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North Fork connectivity

University of Montana students head to Polebridge to learn about mountains, community

  • 8 min to read
UM students and faculty snowshoe

University of Montana students and faculty snowshoe on the road to Bowman Lake in Glacier National Park recently during a weeklong field course on the geography of the North Fork of the Flathead River. The popular course illustrating land connectivity and community in the Crown of the Continent ecosystem is in its 10th year.

POLEBRIDGE – The snowflakes alongside the trail sparkled like strewn crystals, and here and there, animal tracks brushed and scooped the path.

A snowshoe hare? A fox? A wolf, maybe?

In snowshoes, the students tromped to the edge of a bench, and the sun shone as they looked across the North Fork to Rainbow Peak shouldering the season's snowfall, then below to the meadow.

Geography professor Sarah Halvorson

Geography professor Sarah Halvorson, who teaches the course along with Graetz, talks to the students.

Sarah Halvorson, a geography professor at the University of Montana, and Mitch Burgard, an expert on fire for the U.S. Forest Service, led the excursion.

In the early settling of the North Fork, a man built a house there near Bowman Creek, and the homesteaders hauled a piano to Covey Meadow, the instructors said. On some nights, surely a reveler heard the howls of a wolf pack once the musicians slept and dancers quieted.

Here in the Crown of the Continent, 20 UM students gathered for a week in January to learn about Montana's mountains. Connectivity is the theme of the class taught in winter by Halvorson and Rick Graetz, a geography lecturer at UM who created the course a decade ago.

For the wolf, the grizzly bear, the lynx, the elk, land connectivity is key, the tissue building the wide landscape where wildlife roam.

"Where connectivity ends, that's the end of the boundary," Graetz said.

For the people – old hippies, retirees fleeing Seattle, the historian, the pianist, all the people choosing starry nights over street lights – connectivity is a theme as well.

Disparate groups connect, forge relationships and protect wilderness together.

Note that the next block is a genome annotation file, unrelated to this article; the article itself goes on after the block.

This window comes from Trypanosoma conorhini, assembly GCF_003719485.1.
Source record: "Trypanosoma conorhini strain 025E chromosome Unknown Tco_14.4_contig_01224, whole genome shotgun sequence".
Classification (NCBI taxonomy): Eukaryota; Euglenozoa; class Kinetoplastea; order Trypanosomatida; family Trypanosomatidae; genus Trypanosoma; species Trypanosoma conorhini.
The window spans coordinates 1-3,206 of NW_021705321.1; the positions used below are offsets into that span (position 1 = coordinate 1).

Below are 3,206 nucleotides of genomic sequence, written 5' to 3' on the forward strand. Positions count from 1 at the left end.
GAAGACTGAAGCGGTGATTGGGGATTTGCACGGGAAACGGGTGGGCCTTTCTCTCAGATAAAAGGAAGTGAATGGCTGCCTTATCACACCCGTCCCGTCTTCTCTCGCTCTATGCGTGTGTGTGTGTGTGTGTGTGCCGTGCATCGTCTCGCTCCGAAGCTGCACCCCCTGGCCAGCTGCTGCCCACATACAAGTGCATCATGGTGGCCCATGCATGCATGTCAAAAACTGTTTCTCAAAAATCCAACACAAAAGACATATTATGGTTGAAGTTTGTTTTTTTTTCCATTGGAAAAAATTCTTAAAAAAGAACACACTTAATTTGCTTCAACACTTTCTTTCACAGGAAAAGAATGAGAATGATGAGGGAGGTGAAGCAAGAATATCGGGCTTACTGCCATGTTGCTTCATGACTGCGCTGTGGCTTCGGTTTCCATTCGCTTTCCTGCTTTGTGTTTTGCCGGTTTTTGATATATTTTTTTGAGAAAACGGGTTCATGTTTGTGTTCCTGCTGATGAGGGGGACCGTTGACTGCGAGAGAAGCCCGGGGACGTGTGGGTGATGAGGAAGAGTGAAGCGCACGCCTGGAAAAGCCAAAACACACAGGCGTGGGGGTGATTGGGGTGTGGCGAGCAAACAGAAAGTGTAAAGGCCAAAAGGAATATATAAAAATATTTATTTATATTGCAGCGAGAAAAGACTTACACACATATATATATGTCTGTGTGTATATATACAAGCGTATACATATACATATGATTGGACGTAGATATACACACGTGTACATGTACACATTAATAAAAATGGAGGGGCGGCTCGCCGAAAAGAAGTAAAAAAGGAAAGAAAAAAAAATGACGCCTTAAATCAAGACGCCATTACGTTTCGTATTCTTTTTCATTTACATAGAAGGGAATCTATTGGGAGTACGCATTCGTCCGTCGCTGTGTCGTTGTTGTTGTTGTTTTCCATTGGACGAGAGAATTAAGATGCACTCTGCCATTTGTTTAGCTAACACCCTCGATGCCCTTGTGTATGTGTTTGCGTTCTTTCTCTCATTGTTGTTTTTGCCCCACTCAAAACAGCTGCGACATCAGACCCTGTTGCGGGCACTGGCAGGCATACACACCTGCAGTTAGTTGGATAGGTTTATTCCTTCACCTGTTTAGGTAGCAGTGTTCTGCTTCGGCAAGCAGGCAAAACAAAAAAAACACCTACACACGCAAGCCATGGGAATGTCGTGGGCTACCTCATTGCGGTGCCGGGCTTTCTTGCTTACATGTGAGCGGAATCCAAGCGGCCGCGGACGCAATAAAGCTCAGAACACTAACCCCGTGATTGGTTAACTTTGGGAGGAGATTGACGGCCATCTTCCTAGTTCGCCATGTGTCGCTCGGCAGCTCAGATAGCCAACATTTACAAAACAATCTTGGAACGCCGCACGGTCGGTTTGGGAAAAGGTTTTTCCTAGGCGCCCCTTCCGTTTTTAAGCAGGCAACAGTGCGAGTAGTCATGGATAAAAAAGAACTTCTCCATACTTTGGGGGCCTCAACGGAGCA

Loners seasoned from harsh winters build bridges with enchanted millennials, sharing stories and chocolate cake, and finding again the wonder that first drew them to the open spaces near the stretch where Montana touches Canada.

On their first night in Polebridge, Susie Graetz foreshadowed the week for the group, a band of adventurers and learners, of future geographers, business owners, accountants, and a culinary artist and doctor.

"If you open up your hearts and your minds, you'll see it: There's magic in the North Fork, " Graetz said.


The wintry adventure started early on a Sunday morning with students piling up gear in the parking lot outside Stone Hall and gathering in a classroom to hear the lay of the land from Rick Graetz.

The group would caravan up to Polebridge, at the northwest entrance to Glacier National Park, pausing along the way for brief talks from Graetz and Halvorson about features in the landscape, then stop for a lengthier spell at the UM Flathead Lake Biological Station for lunch and a lecture.

Lunch was BYO.

"Does everyone have their lunch? I have mine. I have a chocolate bar," Graetz said.

UM geography lecturer Rick Graetz

UM geography lecturer Rick Graetz, center in red coat, talks to the students during a stop at the UM Flathead Lake Biological Station. Graetz started the course 10 years ago.

In fact, he had an entire chocolate cake. This year is the 10th anniversary of the course, and Rick and Susie, photographers and writers who have produced more than 30 books, brought the dessert to celebrate the longstanding relationship between UM and residents of the North Fork.

After a couple of hiccups, including cargo racks freezing shut from the cold, the students piled into SUVs, and the caravan hit the road.

Just outside Arlee, the line of UM cars pulled over, and Rick Graetz pointed out a long drainage and unusual moraine along the Mission Mountains. Then, Halvorson shed another perspective on the mountains in the sacred heartland of indigenous people, the Bitterroot Salish, the Pend d’Oreille and the Kootenai Tribes. 

"Mountains are their cathedrals," Halvorson said.


At first, the magic of the North Fork eluded Brandon Bowden, a junior who wore glittery earrings and drove a Hummer.

The trip was his first time "snow camping," in this case, spending the night in a cabin with a wood stove for heat. It was his first foray into an outhouse and first time strapping on snowshoes.

On the snowshoe outing up Bowman Creek, Bowden temporarily lost his favorite mug, and he fell behind the rest of the group when a shortcut didn't pan out. At first, he felt frustrated to have to catch up.

Then, the sun, the trees and the quiet began to dazzle him. He remained in the back of the pack, but instead of worrying, he started recording short video stories on his camera.